A man looks at an electronic stock board of a securities firm in Tokyo, Monday, Feb. 25, 2013. Japanese stocks led Asian markets higher Monday, jumping on a report that the prime minister's pick for the next central bank governor will be a strong advocate of loose monetary policy aimed at reviving the moribund economy. (AP Photo/Koji Sasahara)
LONDON (AP) — Markets roared ahead Monday as the momentum that has marked 2013 re-established itself amid early indications that the center-left will be able to form a government in Italy.
Early polls out of Italy show that the coalition led by Pier Luigi Bersani has claimed the most votes in the election. Bersani has promised to meet current targets and pursue more economic reforms.
If the polls are correct, then the center-left coalition should be in a position to form a government, possibly in conjunction with Mario Monti, the former technocratic premier who has been widely credited in the markets for dousing the country's debt crisis in the past year.
Andrew Wilkinson, chief economic strategist at Miller Tabak & Co., said that prospect was "probably the most market-friendly outcome."
Italian stocks, already sharply higher, pushed further ahead, to trade up 3.4 percent, while the yield on the country's 10-year bond dropped 0.21 percentage points to 4.18 percent. That is around 3 percentage points down from about a year ago, when concerns about the country's debt were at their height.
The advance wasn't just confined to Italy. Germany's DAX was up 2.2 percent at 7,831 while the CAC-40 in France was 1.7 percent higher at 3,768. The FTSE 100 index of leading British shares rose 0.7 percent to 6,380 despite last Friday's downgrade of the country's credit rating by Moody's.
The euro was buoyant too, trading 0.4 percent higher at $1.3270.
Italy's stability is hugely important for the future of the euro currency. Of the 17 European Union countries that use the euro, it has the second-highest debt burden as a proportion of its annual gross domestic product. Only Greece's is higher.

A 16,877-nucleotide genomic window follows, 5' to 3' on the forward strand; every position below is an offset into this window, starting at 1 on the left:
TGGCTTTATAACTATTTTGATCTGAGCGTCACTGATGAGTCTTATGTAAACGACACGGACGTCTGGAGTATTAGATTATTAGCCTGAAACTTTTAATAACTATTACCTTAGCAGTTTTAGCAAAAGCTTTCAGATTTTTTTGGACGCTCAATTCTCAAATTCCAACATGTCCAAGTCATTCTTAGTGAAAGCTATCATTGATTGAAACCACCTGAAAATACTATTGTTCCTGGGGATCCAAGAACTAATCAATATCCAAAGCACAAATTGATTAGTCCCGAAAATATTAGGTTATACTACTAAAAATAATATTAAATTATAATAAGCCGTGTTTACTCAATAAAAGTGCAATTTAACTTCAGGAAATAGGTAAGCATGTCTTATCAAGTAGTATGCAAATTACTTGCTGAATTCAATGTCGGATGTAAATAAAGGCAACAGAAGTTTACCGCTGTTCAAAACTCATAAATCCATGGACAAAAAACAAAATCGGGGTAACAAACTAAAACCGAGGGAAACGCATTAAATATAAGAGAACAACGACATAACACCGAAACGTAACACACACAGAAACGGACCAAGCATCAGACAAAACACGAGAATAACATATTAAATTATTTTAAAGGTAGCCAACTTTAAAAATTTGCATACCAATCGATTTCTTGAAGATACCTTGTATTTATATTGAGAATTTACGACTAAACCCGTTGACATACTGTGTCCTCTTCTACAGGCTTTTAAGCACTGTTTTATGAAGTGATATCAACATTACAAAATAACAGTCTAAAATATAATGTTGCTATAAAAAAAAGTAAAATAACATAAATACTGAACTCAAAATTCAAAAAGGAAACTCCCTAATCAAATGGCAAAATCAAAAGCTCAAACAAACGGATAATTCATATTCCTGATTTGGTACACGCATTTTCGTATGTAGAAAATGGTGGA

Considered to be too big to bail out, its future in the single currency bloc, at least as far as markets are concerned, is to enact economic reforms and tight budgetary controls. Monti's government was supported in the markets even though he personally saw his popularity falter amid recession and rising unemployment.
"If Italy is to stay out of the eurozone crisis permanently, decisive action to solve the country's long-standing economic problems will need to be taken quickly," said Ben May, European economist at Capital Economics.
Full results are not expected until late Monday at the earliest and it wouldn't take much movement from the opinion polls for a solid government majority to turn into a fragile one — a scenario that could trigger renewed concerns in the markets.
A convincing victory by conservative candidate Nicos Anastasiades in Cyprus' presidential election also helped ease concerns over the future of the euro. Cyprus uses the euro and has struggled to agree a bailout deal with international creditors. Anastasiades indicated he would pursue a deal soon.
U.S. stocks also opened solidly, with the Dow Jones industrial average up 0.5 percent at 14,067 soon after the open and the broader S&P 500 index up 0.5 percent to 1,523. Both indexes are near five-year highs.
It's a particularly busy week on the U.S. economic news front, which could go a long way to determining whether the Dow Jones index strikes a new record high.
Investors are awaiting a raft of data as well as remarks from Federal Reserve chairman Ben Bernanke. Last week, the minutes from the Fed's last policy meeting showed concern over the central bank's monetary stimulus, stoking jitters in the markets. Meanwhile, lawmakers in Congress are also grappling over the budget again.
Monday's rebound started in Asia, with Japanese stocks surging on reports the prime minister's pick for central bank governor will be a strong advocate of loose monetary policy aimed at reviving the moribund economy.
The Nikkei 225 surged 2.4 percent to end at 11,662.52 while the yen dropped further against the dollar after local news outlets reported that Prime Minister Shinzo Abe was preparing to nominate Haruhiko Kuroda as the next governor of the Bank of Japan.
Since the Asian session, the yen has recovered and the dollar was trading 0.3 percent lower at 94.08 yen. Earlier it had risen to 94.76 yen and near two and a half year highs.
Over the past few weeks, the yen has fallen by around 20 percent and that's helped the Nikkei gain around 30 percent.
Elsewhere in Asia, Hong Kong's Hang Seng rose 0.2 percent to close at 22,820.08 while South Korea's Kospi ended 0.5 percent lower at 2,009.52.
In mainland China, the Shanghai Composite Index climbed 0.5 percent to close at 2,325.82 and the smaller Shenzhen Composite Index ended 0.8 percent higher at 955.79.
Oil prices tracked equities higher with the benchmark New York rate up 48 cents at $93.61 a barrel.